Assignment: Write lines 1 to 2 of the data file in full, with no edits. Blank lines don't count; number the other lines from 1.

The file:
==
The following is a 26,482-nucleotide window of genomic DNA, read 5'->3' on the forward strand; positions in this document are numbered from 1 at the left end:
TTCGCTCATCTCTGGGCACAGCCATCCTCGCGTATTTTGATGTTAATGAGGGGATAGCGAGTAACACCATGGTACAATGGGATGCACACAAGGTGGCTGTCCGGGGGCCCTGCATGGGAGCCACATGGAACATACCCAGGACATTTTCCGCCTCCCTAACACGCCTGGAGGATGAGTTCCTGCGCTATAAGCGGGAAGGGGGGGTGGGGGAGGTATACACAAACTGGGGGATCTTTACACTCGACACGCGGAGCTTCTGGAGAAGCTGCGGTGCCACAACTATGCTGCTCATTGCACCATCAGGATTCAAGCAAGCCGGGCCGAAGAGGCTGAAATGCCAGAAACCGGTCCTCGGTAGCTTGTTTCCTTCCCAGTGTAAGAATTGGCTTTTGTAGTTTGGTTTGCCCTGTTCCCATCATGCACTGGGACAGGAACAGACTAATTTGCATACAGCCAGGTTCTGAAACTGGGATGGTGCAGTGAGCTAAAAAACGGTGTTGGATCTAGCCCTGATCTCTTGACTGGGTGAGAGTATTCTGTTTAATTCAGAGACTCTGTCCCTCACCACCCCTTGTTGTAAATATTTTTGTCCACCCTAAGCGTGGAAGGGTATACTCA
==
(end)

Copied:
The following is a 26,482-nucleotide window of genomic DNA, read 5'->3' on the forward strand; positions in this document are numbered from 1 at the left end:
TTCGCTCATCTCTGGGCACAGCCATCCTCGCGTATTTTGATGTTAATGAGGGGATAGCGAGTAACACCATGGTACAATGGGATGCACACAAGGTGGCTGTCCGGGGGCCCTGCATGGGAGCCACATGGAACATACCCAGGACATTTTCCGCCTCCCTAACACGCCTGGAGGATGAGTTCCTGCGCTATAAGCGGGAAGGGGGGGTGGGGGAGGTATACACAAACTGGGGGATCTTTACACTCGACACGCGGAGCTTCTGGAGAAGCTGCGGTGCCACAACTATGCTGCTCATTGCACCATCAGGATTCAAGCAAGCCGGGCCGAAGAGGCTGAAATGCCAGAAACCGGTCCTCGGTAGCTTGTTTCCTTCCCAGTGTAAGAATTGGCTTTTGTAGTTTGGTTTGCCCTGTTCCCATCATGCACTGGGACAGGAACAGACTAATTTGCATACAGCCAGGTTCTGAAACTGGGATGGTGCAGTGAGCTAAAAAACGGTGTTGGATCTAGCCCTGATCTCTTGACTGGGTGAGAGTATTCTGTTTAATTCAGAGACTCTGTCCCTCACCACCCCTTGTTGTAAATATTTTTGTCCACCCTAAGCGTGGAAGGGTATACTCA